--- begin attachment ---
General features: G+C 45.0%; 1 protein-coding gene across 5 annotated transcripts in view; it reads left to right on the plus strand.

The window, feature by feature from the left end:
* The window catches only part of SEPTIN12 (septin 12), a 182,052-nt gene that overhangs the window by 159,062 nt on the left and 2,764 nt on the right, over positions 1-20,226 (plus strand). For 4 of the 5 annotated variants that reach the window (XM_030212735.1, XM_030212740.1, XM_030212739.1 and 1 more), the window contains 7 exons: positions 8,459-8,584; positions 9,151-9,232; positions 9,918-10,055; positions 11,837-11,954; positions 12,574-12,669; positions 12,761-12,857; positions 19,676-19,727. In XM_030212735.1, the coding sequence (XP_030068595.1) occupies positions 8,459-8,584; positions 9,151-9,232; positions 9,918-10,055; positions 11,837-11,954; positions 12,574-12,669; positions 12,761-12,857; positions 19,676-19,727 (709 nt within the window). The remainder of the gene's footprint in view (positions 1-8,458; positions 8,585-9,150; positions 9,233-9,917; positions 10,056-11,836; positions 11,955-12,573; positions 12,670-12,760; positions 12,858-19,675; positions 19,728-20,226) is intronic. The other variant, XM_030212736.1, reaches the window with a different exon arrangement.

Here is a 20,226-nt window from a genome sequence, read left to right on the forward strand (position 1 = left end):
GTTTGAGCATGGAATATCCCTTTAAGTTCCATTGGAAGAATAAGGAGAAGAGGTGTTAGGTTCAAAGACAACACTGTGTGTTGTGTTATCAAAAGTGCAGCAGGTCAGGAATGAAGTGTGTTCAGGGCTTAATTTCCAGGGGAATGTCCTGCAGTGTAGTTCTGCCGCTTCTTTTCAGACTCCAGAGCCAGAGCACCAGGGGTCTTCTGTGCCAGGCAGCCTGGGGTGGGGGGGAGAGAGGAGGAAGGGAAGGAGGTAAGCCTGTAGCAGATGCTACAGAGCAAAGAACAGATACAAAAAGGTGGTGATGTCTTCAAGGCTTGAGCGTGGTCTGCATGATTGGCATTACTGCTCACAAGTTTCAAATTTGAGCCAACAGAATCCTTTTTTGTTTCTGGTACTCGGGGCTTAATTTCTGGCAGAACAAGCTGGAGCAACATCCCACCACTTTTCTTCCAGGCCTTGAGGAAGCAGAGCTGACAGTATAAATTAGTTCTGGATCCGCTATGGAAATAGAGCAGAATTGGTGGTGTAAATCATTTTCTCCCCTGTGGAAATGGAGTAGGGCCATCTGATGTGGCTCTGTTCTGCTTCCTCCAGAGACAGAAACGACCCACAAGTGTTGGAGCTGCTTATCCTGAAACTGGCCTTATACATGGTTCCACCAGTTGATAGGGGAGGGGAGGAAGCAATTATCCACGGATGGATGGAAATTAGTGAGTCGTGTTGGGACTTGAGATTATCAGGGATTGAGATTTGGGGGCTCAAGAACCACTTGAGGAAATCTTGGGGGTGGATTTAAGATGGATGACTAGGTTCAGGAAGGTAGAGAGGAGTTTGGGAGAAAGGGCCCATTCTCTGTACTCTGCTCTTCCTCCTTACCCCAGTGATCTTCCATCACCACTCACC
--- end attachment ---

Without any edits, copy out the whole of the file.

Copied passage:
General features: G+C 45.0%; 1 protein-coding gene across 5 annotated transcripts in view; it reads left to right on the plus strand.

The window, feature by feature from the left end:
* The window catches only part of SEPTIN12 (septin 12), a 182,052-nt gene that overhangs the window by 159,062 nt on the left and 2,764 nt on the right, over positions 1-20,226 (plus strand). For 4 of the 5 annotated variants that reach the window (XM_030212735.1, XM_030212740.1, XM_030212739.1 and 1 more), the window contains 7 exons: positions 8,459-8,584; positions 9,151-9,232; positions 9,918-10,055; positions 11,837-11,954; positions 12,574-12,669; positions 12,761-12,857; positions 19,676-19,727. In XM_030212735.1, the coding sequence (XP_030068595.1) occupies positions 8,459-8,584; positions 9,151-9,232; positions 9,918-10,055; positions 11,837-11,954; positions 12,574-12,669; positions 12,761-12,857; positions 19,676-19,727 (709 nt within the window). The remainder of the gene's footprint in view (positions 1-8,458; positions 8,585-9,150; positions 9,233-9,917; positions 10,056-11,836; positions 11,955-12,573; positions 12,670-12,760; positions 12,858-19,675; positions 19,728-20,226) is intronic. The other variant, XM_030212736.1, reaches the window with a different exon arrangement.

Here is a 20,226-nt window from a genome sequence, read left to right on the forward strand (position 1 = left end):
GTTTGAGCATGGAATATCCCTTTAAGTTCCATTGGAAGAATAAGGAGAAGAGGTGTTAGGTTCAAAGACAACACTGTGTGTTGTGTTATCAAAAGTGCAGCAGGTCAGGAATGAAGTGTGTTCAGGGCTTAATTTCCAGGGGAATGTCCTGCAGTGTAGTTCTGCCGCTTCTTTTCAGACTCCAGAGCCAGAGCACCAGGGGTCTTCTGTGCCAGGCAGCCTGGGGTGGGGGGGAGAGAGGAGGAAGGGAAGGAGGTAAGCCTGTAGCAGATGCTACAGAGCAAAGAACAGATACAAAAAGGTGGTGATGTCTTCAAGGCTTGAGCGTGGTCTGCATGATTGGCATTACTGCTCACAAGTTTCAAATTTGAGCCAACAGAATCCTTTTTTGTTTCTGGTACTCGGGGCTTAATTTCTGGCAGAACAAGCTGGAGCAACATCCCACCACTTTTCTTCCAGGCCTTGAGGAAGCAGAGCTGACAGTATAAATTAGTTCTGGATCCGCTATGGAAATAGAGCAGAATTGGTGGTGTAAATCATTTTCTCCCCTGTGGAAATGGAGTAGGGCCATCTGATGTGGCTCTGTTCTGCTTCCTCCAGAGACAGAAACGACCCACAAGTGTTGGAGCTGCTTATCCTGAAACTGGCCTTATACATGGTTCCACCAGTTGATAGGGGAGGGGAGGAAGCAATTATCCACGGATGGATGGAAATTAGTGAGTCGTGTTGGGACTTGAGATTATCAGGGATTGAGATTTGGGGGCTCAAGAACCACTTGAGGAAATCTTGGGGGTGGATTTAAGATGGATGACTAGGTTCAGGAAGGTAGAGAGGAGTTTGGGAGAAAGGGCCCATTCTCTGTACTCTGCTCTTCCTCCTTACCCCAGTGATCTTCCATCACCACTCACC